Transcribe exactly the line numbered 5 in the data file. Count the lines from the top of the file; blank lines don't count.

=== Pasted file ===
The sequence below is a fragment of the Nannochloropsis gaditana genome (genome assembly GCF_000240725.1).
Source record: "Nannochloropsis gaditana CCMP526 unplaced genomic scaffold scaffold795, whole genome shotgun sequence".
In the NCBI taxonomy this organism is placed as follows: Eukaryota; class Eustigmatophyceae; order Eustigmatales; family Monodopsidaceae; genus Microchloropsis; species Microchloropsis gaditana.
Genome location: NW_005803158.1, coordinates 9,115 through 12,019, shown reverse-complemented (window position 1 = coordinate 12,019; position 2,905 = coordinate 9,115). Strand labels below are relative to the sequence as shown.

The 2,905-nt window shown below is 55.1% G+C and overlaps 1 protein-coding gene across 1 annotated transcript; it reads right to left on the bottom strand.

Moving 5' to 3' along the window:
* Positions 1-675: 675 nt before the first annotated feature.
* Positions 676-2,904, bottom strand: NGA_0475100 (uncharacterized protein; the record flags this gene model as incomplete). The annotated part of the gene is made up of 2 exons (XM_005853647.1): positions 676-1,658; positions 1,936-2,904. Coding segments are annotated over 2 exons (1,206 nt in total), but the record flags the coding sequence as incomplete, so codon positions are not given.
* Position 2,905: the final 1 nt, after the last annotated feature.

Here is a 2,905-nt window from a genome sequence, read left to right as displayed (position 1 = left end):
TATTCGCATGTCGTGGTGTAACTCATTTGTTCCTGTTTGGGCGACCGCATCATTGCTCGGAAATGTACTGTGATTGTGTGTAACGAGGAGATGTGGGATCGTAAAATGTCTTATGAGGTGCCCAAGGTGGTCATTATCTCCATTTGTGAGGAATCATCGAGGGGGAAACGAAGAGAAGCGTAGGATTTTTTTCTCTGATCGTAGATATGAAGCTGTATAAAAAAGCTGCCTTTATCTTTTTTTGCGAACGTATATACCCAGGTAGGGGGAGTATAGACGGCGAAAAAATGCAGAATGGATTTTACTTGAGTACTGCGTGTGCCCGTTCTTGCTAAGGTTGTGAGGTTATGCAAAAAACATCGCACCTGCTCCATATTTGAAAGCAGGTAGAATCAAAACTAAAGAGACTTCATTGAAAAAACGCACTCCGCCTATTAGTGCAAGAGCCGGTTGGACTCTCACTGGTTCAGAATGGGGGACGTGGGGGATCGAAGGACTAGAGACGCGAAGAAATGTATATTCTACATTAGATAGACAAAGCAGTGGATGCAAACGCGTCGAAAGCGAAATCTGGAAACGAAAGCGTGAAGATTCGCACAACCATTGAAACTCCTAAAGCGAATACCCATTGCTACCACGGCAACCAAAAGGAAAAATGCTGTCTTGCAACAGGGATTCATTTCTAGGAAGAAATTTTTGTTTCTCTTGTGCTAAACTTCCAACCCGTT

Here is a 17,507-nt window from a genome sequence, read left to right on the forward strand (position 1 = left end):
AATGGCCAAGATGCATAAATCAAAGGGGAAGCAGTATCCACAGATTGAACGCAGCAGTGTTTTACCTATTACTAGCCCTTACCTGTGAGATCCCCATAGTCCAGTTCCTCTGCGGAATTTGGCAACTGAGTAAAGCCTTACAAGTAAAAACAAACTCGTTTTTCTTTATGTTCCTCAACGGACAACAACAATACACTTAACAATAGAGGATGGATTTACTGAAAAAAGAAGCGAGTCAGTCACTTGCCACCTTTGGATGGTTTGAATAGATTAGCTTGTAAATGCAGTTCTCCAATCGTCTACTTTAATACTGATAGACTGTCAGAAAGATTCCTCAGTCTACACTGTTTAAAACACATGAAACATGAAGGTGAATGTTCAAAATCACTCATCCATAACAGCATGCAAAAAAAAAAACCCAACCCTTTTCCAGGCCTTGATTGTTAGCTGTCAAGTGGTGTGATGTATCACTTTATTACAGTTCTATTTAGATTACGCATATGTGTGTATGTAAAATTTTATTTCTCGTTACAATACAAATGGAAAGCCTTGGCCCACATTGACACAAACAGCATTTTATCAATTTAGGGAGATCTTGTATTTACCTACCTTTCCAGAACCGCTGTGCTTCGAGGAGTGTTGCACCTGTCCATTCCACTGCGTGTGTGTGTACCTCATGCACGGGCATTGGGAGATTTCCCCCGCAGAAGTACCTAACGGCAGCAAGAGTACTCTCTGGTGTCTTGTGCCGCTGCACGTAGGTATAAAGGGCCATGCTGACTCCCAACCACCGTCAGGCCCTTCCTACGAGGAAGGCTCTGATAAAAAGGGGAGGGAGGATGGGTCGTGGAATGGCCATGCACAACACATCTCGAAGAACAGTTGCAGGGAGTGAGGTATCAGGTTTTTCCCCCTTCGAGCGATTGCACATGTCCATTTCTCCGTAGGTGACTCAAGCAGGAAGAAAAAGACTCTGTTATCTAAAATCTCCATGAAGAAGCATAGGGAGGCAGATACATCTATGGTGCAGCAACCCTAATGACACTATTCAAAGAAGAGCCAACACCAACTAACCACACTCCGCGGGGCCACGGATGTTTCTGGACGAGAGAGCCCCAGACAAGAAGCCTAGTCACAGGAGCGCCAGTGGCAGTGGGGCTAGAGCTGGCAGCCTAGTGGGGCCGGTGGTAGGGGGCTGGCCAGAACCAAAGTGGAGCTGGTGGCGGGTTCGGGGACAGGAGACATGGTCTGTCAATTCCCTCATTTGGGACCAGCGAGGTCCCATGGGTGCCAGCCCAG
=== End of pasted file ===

The 2,905-nt window shown below is 55.1% G+C and overlaps 1 protein-coding gene across 1 annotated transcript; it reads right to left on the bottom strand.